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Twelfth Night - Consider Shakespeare's portrayal of Malvolio throughout the play and say how much sympathy you feel he deserves by the end'

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Harriet Ward 11c2 English Coursework Twelfth Night 'Consider Shakespeare's portrayal of Malvolio throughout the play and say how much sympathy you feel he deserves by the end' Depending on the director, Malvolio is usually played as a unsmiling puritan who wishes to be more than his current 'steward' description. Combining Shakespeare's script and the directors will, Malvolio is generally played to make the audience hate him. Malvolio is first introduced to us in Act 1 Scene 5 and straight away he comes across as an unpleasant person. Shakespeare shows us that Malvolio is very aware of his 'superior' role in the household as Olivia's steward and is very eager to use his superiority to make himself feel more powerful. Evidence of this behaviour is first shown half way through Act 1 Scene 5 . The first hint of what sort of character Malvolio is, is portrayed in the first thing he says in the entire play. 'Yes, and shall do, till the pangs of death shake him: infirmity that decays the wise, doth ever make the better fool' This is an insult to the fool, who Malvolio hates. With Malvolio, Shakespeare has created a character that the audience will have staright away developed an opinion on. In the same scene, Lady Olivia is mourning her brother's death and it is Malvolio's job to send any visitors away. When Viola/Cesario turns up desparate to see her, Malvolio seems very disgruntled when Olivia sees her, regardless of her state of mourning. Malvolio is very obviously eager to please Olivia although his exact feelings for her are uncomfirmed as yet. He keeps his profile quite low until Act 2 Scene 3 when Sir Toby, Sir Andrew and the Clown arrive home after a nights drinking and suitably make a lot of noise. ...read more.


When Maria tells Olvia about the state of Malvolio she say; 'He's coming madam: But in very strange manner. He is sure possess'd madam.' This is the first significant mentioning of madness in the play and it is an early indication of whats to come. After reading the letter, the idea that Malvolio may be mad becomes a realistic possibility to Olivia who is left unaware of the whole thing. By now the audience know that Malvolio is not exactly who they thought he was at the start of the play. He has already fallen for a fairly obvious trick and has shown no hesitation in showing himself up in order to please Olivia. In my opinion Malvolio is a very vunerable person because he believes that no one would dare play tricks on him, and they do and thats why he falls for it. When Malvolio dressed up in the attire the letter told him too, the object was to laugh at him. But I think that Shakespeare was hinting to the audience that not only is Malvolio very foolish and stern, but he is willing to do almost anything for the people he loves, which is a good quality most of the time. Malvolio continues to wear the clothes the letter instructed him do and act in a cheery manner. This predictably confuses all of the characters who are not in on the joke. As a result of this Malvolio is called mad and is locked up away from the world. Toby thinks this is hilarious and decides to make the most out of a very vunerable Malvolio. He is locked up away from everything and no sunlight most importantly. ...read more.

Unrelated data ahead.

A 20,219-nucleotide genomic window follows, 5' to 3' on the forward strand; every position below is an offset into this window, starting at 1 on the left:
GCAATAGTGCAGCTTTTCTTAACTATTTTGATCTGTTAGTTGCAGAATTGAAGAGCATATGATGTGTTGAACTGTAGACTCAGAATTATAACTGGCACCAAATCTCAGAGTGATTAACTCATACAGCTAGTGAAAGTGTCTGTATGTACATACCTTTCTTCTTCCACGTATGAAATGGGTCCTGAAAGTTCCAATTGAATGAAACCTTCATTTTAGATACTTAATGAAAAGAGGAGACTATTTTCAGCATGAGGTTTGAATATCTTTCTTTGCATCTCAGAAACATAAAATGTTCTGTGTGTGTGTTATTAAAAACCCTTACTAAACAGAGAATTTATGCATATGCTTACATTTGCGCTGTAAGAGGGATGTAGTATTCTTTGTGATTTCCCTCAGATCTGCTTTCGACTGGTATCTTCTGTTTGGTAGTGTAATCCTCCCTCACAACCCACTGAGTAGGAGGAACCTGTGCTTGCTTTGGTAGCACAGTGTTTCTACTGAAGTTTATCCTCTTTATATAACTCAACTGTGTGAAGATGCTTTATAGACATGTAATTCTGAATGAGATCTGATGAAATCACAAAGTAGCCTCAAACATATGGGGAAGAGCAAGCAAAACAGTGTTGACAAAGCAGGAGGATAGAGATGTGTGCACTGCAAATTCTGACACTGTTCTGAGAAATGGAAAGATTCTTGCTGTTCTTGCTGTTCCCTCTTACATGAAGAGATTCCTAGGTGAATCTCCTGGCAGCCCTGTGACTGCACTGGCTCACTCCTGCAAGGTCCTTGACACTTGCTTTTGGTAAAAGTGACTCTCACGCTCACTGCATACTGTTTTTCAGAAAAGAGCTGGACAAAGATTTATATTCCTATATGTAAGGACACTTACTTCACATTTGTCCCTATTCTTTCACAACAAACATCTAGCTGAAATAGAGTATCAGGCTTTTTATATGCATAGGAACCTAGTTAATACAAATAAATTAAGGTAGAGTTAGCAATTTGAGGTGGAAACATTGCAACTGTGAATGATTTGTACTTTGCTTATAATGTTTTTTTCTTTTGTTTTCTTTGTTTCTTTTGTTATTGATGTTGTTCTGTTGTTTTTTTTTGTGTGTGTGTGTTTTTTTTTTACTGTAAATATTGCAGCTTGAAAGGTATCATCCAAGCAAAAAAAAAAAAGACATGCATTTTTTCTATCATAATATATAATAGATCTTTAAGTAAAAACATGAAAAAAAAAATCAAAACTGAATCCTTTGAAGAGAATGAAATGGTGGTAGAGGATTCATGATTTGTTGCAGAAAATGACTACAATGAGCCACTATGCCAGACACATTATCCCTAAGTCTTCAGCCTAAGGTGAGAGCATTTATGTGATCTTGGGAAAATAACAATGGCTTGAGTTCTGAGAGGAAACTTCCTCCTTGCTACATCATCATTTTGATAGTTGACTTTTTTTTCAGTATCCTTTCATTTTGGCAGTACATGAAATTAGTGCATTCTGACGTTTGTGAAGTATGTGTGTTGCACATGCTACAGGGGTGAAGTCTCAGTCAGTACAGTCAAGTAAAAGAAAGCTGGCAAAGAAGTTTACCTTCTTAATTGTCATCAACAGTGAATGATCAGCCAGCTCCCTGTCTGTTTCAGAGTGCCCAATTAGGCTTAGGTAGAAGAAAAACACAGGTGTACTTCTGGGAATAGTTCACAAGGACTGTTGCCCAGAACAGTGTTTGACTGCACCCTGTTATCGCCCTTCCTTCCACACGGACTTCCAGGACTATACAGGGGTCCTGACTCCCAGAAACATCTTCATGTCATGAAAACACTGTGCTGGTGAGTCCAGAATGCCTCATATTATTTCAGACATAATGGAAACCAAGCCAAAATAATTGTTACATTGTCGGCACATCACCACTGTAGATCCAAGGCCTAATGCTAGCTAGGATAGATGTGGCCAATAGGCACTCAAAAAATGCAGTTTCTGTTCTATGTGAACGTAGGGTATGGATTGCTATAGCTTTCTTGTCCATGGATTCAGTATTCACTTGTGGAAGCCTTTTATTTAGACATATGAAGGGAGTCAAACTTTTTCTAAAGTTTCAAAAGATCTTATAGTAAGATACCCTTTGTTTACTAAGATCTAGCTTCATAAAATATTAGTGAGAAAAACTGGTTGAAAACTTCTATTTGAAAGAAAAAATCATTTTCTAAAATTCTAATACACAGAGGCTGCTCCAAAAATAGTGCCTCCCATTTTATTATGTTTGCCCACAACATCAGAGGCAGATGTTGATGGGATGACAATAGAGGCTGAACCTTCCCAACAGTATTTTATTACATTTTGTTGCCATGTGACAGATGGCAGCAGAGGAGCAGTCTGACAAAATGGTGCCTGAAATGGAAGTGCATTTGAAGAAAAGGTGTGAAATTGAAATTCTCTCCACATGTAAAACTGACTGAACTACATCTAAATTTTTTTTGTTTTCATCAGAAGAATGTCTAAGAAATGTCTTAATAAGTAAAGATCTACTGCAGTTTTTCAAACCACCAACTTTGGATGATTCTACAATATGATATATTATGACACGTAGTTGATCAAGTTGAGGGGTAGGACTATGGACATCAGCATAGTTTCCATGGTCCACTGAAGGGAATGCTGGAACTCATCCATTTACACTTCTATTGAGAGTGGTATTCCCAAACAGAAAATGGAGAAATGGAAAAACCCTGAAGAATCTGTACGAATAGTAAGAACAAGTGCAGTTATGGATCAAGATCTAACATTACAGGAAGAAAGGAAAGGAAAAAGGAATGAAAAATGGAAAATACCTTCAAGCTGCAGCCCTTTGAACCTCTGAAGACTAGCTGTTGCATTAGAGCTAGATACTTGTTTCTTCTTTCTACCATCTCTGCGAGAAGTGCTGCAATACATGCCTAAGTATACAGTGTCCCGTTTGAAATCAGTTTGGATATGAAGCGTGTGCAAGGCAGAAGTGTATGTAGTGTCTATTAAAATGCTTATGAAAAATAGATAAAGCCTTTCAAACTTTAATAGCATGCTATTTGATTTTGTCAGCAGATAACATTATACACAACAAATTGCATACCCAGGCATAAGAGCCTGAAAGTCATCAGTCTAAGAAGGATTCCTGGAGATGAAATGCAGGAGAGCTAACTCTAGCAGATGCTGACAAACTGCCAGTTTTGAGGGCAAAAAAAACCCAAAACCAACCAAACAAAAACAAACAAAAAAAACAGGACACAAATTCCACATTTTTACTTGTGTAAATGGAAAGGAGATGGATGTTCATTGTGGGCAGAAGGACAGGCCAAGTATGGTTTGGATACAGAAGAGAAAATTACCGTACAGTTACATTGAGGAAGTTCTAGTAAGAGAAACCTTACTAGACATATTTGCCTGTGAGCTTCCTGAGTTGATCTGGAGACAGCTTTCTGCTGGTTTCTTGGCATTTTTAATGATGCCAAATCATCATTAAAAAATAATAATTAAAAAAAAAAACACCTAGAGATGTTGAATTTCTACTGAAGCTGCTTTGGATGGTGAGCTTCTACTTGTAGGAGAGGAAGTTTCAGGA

Finally when we see him confronting Olivia for the first time, Malvolio looks at his most pitiful. The people in the audience who feel sorry for him are those who can identify with his heartbreak or can imagine how damaging it can be to a person. The ending of Twelfth Night is not usually referred to as a happy one. I think it is a thoughtful ending. By that I mean, you leave the play, or close the book, thinking lots of things about the characters. Olivia, Sebastien, Viola and Orsino all end up getting married and live happy forever. Malvolio leaves unhappy and unfinished, somehow. I think that Malvolio is supposed to have left, having learnt a lesson in life - not to be foolish. In someways Malvolio is very like the most unlikely of candidates - Sir Andrew Aguecheek. In my opinion, Sir Andrew is Malvolio without the bitterness and ignorance. Both are foolish - but think they are not. And both have a certain amount of innocence about themselves. Sir Andrew is innocent purely because of the fact he is stupid (not the same as foolish). Malvolio is made inncocent by his obvious devotion to Olivia and her household. Because of his love for her, he is made a fool out of which makes us think how powerful love is. My final thought on Malvolio is not a significant feeling. In some ways I feel sorry for him because he was made a fool out of in front of so many people. I never particularly liked Malvolio, nor hated him but I think he was a very interesting character in Twelfth Night who teaches eveyone who knows the play an important lesson. That is, what goes around comes around. ...read more.

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